A representative array of amphibians and reptiles is protected in the reserve: of the seven species of amphibians and five species of reptiles recorded in Leningrad Oblast, four of each are found in Nizhnesvirksy Zapovednik. Common toad (Bufo bufo) and moor frog (Rana terrestris) are common amphibians, while northern viper (Vipera berus) and slow worm (Anguis fragilis) pervade in dry forest stands. More than 30 species of fish are found in the waters of Lake Ladoga and the Svir River. Pike perch (Esox lucius), sander (Stizostedion spp.), bass (Perea fluviatilis), bream (Abramis spp.), and sometimes lake salmon (Salmo salar sebago) spawn in the reserve.


Nizhnesvirsky Zapovednik is located in the southern to central belt of taiga vegetation, in the transition zone between Siberian taiga and European broadleaf forests. Plant communities are typical of boreal forest ecosystems. Forests cover approximately half the territory, while swamps and wetlands cover more than a third of the zapovednik. In addition, 5,000 ha of aquatic habitat in the Svir Cove of Lake Ladoga are protected in the zapovednik. Sandy shores, forest meadows, and abandoned agricultural fields occupy about two percent of the territory.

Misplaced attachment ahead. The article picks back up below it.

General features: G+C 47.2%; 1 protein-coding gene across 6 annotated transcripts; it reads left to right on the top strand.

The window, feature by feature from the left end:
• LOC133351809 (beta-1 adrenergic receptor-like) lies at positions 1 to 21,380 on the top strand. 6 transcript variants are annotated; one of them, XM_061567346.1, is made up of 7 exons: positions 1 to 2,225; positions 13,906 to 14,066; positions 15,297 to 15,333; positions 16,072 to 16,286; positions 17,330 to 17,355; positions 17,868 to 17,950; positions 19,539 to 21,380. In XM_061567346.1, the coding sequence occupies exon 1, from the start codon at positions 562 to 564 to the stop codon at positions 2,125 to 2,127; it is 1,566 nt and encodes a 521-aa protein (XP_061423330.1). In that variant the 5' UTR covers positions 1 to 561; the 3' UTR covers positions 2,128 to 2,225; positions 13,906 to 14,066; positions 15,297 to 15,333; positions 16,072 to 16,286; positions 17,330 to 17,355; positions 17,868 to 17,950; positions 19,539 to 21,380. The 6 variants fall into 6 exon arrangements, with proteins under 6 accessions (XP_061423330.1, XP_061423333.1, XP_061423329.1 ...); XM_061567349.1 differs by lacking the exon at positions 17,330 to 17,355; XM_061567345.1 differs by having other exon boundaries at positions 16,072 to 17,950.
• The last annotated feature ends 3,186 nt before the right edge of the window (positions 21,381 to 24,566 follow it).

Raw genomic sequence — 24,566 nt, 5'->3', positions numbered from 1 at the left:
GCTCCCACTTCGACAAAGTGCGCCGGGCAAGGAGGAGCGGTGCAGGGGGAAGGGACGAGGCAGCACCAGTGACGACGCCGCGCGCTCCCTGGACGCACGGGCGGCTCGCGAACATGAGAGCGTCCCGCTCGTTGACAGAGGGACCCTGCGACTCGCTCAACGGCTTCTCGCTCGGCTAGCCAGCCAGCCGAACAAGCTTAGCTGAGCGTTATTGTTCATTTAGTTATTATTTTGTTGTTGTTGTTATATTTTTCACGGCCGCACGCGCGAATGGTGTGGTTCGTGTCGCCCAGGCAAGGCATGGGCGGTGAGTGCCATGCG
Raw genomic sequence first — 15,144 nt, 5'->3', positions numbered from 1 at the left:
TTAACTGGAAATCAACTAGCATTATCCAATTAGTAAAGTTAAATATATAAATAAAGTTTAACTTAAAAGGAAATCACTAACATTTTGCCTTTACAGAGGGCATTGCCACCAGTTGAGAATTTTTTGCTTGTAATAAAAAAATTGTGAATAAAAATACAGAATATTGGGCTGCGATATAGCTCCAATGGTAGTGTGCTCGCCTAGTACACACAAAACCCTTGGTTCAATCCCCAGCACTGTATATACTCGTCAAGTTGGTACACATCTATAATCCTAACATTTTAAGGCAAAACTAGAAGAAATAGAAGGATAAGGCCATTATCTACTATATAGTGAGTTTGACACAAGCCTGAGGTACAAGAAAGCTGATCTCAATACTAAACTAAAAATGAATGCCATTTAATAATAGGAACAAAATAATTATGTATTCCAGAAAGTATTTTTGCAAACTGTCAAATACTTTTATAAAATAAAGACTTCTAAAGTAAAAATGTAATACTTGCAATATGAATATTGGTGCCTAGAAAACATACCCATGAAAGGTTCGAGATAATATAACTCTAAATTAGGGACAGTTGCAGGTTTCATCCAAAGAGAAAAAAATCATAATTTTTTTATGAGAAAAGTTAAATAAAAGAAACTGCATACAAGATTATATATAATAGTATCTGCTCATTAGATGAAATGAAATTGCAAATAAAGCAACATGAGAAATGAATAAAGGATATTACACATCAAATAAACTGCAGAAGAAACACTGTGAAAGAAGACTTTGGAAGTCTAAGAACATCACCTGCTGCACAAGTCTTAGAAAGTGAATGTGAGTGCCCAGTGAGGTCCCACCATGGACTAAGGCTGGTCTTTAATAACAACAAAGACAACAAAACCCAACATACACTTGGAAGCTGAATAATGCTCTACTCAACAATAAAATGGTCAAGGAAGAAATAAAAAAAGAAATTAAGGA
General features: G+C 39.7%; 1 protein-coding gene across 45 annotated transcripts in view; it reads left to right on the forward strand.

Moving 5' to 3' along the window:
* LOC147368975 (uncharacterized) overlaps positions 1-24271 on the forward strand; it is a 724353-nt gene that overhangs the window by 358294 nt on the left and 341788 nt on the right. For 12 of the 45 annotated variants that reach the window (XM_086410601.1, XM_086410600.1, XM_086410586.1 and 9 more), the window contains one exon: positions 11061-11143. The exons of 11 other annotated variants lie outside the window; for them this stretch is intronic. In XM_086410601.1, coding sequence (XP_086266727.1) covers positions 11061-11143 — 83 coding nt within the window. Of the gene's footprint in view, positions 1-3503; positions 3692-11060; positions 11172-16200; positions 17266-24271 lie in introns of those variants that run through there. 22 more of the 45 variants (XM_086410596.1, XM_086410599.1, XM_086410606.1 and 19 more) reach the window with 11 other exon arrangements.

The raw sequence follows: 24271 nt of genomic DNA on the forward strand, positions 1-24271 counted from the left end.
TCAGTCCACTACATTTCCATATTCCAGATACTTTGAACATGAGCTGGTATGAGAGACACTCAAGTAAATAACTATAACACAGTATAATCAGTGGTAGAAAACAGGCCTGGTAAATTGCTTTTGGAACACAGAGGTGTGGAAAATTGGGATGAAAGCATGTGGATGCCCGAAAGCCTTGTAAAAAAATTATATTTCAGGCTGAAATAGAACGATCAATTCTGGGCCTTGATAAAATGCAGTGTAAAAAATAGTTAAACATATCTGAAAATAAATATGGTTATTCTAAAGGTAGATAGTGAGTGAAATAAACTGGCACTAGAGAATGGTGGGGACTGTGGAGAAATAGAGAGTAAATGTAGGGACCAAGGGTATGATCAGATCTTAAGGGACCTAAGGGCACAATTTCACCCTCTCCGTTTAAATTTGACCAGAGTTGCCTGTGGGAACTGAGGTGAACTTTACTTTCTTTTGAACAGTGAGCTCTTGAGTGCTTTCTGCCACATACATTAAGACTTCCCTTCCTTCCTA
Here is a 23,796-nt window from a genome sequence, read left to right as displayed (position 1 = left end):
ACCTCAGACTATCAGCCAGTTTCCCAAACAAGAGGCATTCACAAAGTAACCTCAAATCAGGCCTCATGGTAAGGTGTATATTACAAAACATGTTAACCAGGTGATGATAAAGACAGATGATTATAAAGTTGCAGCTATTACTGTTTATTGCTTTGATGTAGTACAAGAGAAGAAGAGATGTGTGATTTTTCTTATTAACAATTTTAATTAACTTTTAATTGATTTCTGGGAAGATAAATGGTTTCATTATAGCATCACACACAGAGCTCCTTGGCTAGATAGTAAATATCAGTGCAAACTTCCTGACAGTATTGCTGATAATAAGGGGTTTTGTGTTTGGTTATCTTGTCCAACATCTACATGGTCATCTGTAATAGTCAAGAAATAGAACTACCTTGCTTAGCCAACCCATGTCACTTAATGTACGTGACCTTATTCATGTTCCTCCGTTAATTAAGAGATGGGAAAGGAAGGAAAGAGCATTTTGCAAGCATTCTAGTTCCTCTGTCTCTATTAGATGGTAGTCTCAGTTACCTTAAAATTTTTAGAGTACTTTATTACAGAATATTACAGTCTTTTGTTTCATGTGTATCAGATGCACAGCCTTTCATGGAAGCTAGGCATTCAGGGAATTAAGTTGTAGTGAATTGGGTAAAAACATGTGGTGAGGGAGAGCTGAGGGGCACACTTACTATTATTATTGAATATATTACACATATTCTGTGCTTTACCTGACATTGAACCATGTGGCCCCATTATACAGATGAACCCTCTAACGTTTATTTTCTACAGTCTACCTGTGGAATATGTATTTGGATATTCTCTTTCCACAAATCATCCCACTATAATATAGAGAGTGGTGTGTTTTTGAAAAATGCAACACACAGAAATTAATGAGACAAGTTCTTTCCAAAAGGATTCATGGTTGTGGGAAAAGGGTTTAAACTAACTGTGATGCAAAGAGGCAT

Dry conifer forests, made up primarily of Scotch pine (Pinus sylvestris), thrive on small spits of higher ground in the reserve and sandy ridges that run parallel to Lake Ladoga. The forest floor is covered with spongy lichens, tangy red cowberries (Vaccinium vitis-idaea), sweet bilberries (V. myrtillus), and small pink flowers of heather (Calluna vulgaris). Norway spruce stands (Picea abies) occupy a small part of the reserve, primarily to the north of Gumbarka River near the shore of Lake Ladoga. White birch (Betula pubescens) and pine trees intermix on areas of moist ground in the northern part of the reserve. Swamps and transitional muskeg bogs with low, sparse trees and sphagnum swamps with thickets are scattered throughout the zapovednik.